Did you know that in the early years of cinema (black and white, non-talkies), all there was to watch were short films? Full-length movies (90~120 minutes) were non-existent before the 1920’s.
Ten minute cartoons and short comedies were the major products of all major film production companies in the silent and very early sound era.
So if you want to learn how to make a movie or produce a video, making a short one is a decent place to start. Before starting on your full-length movie making mission, try first making a GOOD short film. And here are the reasons why.
Continue reading SineBuano Basics: Start with Short Movies
Local bands from Lapu-Lapu City donate their talent and time for “Hinatagay” a post-Christmas concert-for-a-cause
This musical and charity event is going to be held this December 26, from 6 pm – 2 am, at the park under the Marcelo B. Fernan bridge.
Continue reading Hinatagay, Christmas Charity-Concert this December 26
Q: What makes some directors consistently stand out; what makes someone a great director?
A: Miles Davis answered these questions with an excellent analogy to music.
“The difference between a fair musician and a good musician is that a good musician can play anything s/he thinks.
The difference between a good musician and a great musician is what s/he thinks.”?
Taken from Gregory Goodell’s “INDEPENDENT FEATURE FILM PRODUCTION” © 1982.
Gregory Goodell is an award-winning writer-producer-director whose credits include independent features, documentaries, television movies, and mini-series.
He has lectured and taught at the American Film Institute and other organizations.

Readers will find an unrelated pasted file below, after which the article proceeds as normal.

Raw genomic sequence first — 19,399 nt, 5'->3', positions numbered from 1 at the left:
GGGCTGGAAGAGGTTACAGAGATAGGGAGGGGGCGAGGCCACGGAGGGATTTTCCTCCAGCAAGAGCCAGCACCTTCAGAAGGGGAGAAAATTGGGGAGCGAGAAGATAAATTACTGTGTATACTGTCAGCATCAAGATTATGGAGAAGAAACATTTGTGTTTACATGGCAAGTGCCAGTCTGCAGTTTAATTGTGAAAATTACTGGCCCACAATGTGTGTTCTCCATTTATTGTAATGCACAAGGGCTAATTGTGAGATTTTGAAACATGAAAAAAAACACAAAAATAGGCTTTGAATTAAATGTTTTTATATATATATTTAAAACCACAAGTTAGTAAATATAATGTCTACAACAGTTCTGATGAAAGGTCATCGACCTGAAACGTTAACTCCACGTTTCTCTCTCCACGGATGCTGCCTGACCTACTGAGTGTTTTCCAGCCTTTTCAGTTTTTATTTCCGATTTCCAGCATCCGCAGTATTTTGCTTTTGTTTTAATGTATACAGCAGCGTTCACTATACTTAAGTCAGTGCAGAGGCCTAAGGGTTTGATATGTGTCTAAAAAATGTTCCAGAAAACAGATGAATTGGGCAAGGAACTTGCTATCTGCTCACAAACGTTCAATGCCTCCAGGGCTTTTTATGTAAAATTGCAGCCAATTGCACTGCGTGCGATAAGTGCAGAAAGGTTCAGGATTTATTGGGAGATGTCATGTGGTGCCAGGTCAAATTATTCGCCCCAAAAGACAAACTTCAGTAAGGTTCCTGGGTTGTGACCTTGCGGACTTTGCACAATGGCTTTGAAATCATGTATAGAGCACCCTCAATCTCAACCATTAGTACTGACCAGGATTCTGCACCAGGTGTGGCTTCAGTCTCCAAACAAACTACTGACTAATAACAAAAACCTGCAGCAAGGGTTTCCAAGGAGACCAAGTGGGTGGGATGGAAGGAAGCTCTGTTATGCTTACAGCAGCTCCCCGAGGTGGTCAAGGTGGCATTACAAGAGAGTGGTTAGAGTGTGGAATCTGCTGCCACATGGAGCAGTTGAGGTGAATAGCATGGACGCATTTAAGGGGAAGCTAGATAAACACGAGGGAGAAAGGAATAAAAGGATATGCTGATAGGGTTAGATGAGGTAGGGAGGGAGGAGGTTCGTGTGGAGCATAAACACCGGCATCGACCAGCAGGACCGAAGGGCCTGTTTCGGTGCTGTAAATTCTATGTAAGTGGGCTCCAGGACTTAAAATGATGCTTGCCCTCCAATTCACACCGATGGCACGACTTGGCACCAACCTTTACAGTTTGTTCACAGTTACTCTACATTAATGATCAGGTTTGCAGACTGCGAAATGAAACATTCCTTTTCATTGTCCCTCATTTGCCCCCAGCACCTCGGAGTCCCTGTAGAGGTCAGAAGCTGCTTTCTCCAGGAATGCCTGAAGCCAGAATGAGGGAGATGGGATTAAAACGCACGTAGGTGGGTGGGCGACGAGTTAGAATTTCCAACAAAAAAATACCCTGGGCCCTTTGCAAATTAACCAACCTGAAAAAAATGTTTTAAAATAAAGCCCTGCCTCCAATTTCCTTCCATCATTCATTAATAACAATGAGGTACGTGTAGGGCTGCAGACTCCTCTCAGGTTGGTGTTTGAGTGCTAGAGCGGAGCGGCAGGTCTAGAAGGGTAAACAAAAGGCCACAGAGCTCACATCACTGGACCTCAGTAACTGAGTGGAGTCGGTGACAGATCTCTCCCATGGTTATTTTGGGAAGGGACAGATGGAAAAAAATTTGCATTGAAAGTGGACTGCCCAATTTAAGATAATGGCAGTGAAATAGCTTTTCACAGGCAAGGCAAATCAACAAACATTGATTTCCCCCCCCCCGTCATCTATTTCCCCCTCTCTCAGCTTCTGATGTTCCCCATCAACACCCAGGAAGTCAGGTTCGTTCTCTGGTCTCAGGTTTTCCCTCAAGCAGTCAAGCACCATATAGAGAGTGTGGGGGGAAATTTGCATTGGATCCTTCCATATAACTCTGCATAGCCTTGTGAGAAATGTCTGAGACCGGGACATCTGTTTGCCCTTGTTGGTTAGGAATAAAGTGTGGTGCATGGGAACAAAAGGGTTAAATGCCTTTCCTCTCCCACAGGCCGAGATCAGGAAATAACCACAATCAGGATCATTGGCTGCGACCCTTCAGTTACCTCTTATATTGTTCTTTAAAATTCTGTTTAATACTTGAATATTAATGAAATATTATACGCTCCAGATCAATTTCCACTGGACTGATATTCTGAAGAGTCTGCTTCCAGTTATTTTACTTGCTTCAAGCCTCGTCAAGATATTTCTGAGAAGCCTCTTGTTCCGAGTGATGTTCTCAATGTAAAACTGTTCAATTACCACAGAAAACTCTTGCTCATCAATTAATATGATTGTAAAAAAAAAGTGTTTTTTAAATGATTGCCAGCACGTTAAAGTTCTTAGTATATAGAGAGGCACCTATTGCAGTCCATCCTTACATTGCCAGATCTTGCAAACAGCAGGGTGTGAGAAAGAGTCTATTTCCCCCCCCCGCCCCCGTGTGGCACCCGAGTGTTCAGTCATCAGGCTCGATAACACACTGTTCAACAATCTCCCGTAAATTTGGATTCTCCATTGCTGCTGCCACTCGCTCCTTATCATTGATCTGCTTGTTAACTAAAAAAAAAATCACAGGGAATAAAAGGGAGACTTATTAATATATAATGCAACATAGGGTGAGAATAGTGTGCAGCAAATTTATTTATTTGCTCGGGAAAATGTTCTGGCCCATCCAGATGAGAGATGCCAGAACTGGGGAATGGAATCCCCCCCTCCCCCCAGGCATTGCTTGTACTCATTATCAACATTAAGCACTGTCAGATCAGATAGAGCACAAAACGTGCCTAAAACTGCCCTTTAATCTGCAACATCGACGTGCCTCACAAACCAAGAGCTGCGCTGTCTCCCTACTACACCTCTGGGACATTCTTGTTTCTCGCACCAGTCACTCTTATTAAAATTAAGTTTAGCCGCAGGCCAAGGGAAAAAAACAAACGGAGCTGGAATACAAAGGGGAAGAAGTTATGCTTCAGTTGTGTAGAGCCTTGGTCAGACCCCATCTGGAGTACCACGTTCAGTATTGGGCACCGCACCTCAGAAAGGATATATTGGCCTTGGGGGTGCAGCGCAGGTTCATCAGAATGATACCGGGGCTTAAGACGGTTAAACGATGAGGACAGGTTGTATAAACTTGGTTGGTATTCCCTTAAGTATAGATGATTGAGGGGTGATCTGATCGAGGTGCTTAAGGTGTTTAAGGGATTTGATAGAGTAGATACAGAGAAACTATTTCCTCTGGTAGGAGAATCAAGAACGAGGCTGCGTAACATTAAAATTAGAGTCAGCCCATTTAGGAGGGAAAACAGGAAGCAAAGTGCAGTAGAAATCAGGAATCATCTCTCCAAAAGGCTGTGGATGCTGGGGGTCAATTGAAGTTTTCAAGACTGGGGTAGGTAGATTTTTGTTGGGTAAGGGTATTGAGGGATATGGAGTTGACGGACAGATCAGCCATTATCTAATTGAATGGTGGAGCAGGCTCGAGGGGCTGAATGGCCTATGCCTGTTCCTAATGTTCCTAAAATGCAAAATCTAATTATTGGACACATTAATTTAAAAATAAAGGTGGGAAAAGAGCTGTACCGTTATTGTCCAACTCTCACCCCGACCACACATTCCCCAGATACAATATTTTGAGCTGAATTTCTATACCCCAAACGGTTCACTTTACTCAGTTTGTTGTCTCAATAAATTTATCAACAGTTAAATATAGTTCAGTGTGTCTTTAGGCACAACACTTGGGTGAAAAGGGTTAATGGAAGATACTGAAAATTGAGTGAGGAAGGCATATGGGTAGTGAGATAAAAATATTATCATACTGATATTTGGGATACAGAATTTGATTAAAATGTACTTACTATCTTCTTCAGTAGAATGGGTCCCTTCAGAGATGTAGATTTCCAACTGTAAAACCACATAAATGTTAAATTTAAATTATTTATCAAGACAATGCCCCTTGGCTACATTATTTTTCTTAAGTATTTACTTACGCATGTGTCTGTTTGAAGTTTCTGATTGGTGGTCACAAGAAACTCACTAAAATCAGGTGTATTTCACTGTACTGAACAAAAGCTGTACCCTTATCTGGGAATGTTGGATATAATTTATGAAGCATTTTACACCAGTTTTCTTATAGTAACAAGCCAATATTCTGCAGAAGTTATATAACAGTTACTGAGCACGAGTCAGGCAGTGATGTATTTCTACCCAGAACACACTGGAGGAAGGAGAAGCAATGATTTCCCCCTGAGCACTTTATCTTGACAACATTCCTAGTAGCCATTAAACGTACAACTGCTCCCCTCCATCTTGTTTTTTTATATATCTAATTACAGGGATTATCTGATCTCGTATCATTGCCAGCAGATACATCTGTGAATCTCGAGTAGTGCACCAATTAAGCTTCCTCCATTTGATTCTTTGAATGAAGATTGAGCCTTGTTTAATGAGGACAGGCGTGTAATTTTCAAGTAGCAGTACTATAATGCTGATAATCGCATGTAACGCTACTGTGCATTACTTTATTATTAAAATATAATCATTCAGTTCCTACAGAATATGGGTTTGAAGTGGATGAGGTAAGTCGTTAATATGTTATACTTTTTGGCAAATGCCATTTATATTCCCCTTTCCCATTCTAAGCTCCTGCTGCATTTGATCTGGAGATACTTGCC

“The best of all gifts around any Christmas tree:
the presence of a happy family all wrapped up in each other.”
— William E. Vaughan, American author and columnist.
The SineBuano family celebrated the spirit of Christmas last Saturday re-bonding with good friends in hope for great times in the coming year of 2011.
The simple celebration was two-fold: a visit to the Tioseco_Bohinc Film Archive in Lapu-lapu, Mactan and a dinner party at the new heart of Art, Kukuk’s North, Talamban.
More flashbacks after the jump.
Continue reading SineBuano Christmas Frolics, 12/18
Creativity is an experience–to my eye, a spiritual experience. It does not matter which way you think of it: creativity leading to spirituality or spirituality leading to creativity. In fact, I do not make a distinction between the two.
–JULIA CAMERON, The Artist’s Way Spiritual Electricity, The Basic Principles.
What the author, Miss Cameron, is asking me, the reader, is to take a leap of many faiths: to have faith in myself, to have faith in the Universe, especially in its creative force that’s vested itself inside me, with my life choice in being a writer and a story teller.
The part of the text of this section that strikes me most is that Miss Cameron’s process for recovery of creativity is like climbing a mountain– hence the very conical Mt. Fuji, or a snow-capped Mt. Mayon(?) at the cover the book. The Artist’s Way is a spiral path to the top, giving me a 360-degree of the vistas that my own Self and my World have to offer.Though I might encounter the same vistas during my ascent, the view changes with the heights I could reach later on.
And like any climb, it is fraught with frustrating slips and falls. It’s not going to be easy, warns Miss Cameron, and at times it could down-right painful. In her creativity classes she could have encountered resistance and defiance from students as they go through the process– the anger, the grief and the pain.
With the section titled as Spiritual Electricity, seems like I’m going through electroshock therapy for my artist id and ego.
Oh this is going to be so fun.